By the time I reached Cusco, I was feeling a little bit burnt out. I’d been travelling pretty quickly and ended up using Cusco as a “base” for 9 days (the longest time I was in one place during my entire three months in South America). Luckily, there is so much to see and do in Cusco and the surrounding area that I could easily fill my time!
RELATED: See my entire itinerary for 3 months in South America here!
Cusco is located 3,400m above sea level, so you need to take appropriate precautions to avoid altitude sickness. While reading my itinerary, you should note that I had been travelling overland through South America for 1.5 months before reaching Cusco – I had already acclimatised to these altitudes and therefore could push myself further in the first few days of being in Cusco (and still got a tad sick)!.
If you are planning to complete a trek to Machu Picchu, you are advised to arrive in Cusco at least 3-4 days before the trek begins in order to give yourself a chance to acclimatise. If you are flying straight into Cusco from a low-altitude destination, you should re-jig my itinerary accordingly to best suit your needs.
If you are planning on spending a few days (at least) in Cusco and the Sacred Valley, there are two multi-activity tickets that you should consider buying.
The Religious Sites Ticket costs 50 soles (approx. £12) and is valid for 10 days. The ticket allows entrance to 5 sites in Cusco, as follows:
While this ticket will only save you a maximum of 25 soles (approx. £6) if you visit all of the sights, it’s also a time saving mechanism as you simply show your ticket at the entrance for each religious site and you don’t need to worry about having the right cash to entre.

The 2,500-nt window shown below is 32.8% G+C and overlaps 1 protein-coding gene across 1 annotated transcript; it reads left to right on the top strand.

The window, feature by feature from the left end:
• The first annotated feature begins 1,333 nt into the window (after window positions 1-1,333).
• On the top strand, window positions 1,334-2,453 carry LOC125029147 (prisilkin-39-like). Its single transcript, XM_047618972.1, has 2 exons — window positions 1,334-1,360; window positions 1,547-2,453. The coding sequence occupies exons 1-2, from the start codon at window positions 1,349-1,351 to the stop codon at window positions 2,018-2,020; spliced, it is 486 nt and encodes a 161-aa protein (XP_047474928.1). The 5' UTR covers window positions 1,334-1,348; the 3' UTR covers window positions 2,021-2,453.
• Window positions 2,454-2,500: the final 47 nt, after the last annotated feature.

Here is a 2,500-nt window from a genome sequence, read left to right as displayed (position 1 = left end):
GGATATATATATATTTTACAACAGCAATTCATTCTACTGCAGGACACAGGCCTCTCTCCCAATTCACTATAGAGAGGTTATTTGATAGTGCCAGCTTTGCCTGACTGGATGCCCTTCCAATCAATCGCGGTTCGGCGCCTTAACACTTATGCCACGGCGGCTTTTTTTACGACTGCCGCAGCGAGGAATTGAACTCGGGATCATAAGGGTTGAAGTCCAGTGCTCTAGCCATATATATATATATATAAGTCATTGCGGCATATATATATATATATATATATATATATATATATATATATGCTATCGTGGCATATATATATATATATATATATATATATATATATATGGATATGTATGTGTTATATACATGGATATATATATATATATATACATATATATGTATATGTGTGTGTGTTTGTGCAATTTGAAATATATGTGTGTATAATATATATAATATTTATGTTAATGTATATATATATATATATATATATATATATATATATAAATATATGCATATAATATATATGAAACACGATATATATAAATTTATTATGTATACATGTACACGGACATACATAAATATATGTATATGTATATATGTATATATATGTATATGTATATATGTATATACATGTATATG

The ticket can be bought at any of the religious sites.
The more popular option is the Cusco Touristic Ticket which gives you access to 16 of the most popular tourist attractions in Cusco and The Sacred Valley over the course of 10 days.
The full ticket costs 150 soles (approx. £30) and can be purchased at any of the following attractions (which are all included within the cost:
In the city of Cusco:
Just outside of the City:
In the Sacred Valley:
To the south of Cusco:
If you do not want to purchase the full 16 attraction ticket, there are smaller “circuit” tickets which may suit your needs, you can find out more about them here.
I like to spend my first morning in a new city enjoying a free walking tour, they are a great way to learn more about the city and get your bearings – while they tend to be a whistle-stop tour, you are then able to make up your mind on places you may like to return to. The tours operate on the premise that you pay whatever you think the tour is worth/however much you can afford, making them a great option for all budgets.
Thankfully, the company that I toured with in Cusco no longer seem to be operating as it THE worst free walking tour of my life (I have done many and usually enjoy them all)! The guide was completely uninterested and we didn’t walk very far at all. The most entertaining part of the experience was the guide explaining that she used to work on cruise ships in Europe and she misses the UK because of “cheap shoes from Primark and the ability to drink beer with breakfast” – a great summary of the UK!
I should have know that it was going to be an “interesting” experience when the website stated “this tour is free, do not expect a lot”. There are lots of free walking tour companies in Cusco, so make sure that you do your research and check the reviews on TripAdvisor.
While the tour may have been subpar, the city of Cusco certainly wasn’t! It didn’t take long for me to realise that I was really going to enjoy this city! The architecture throughout the city is stunning and it truly is littered with history!
After the free walking tour (which was fairly short), I decided to spend some more time wandering around the main city centre, enjoying the sunshine (which I was told many times was unusual for Cusco in March) and taking in all of the gorgeous architecture.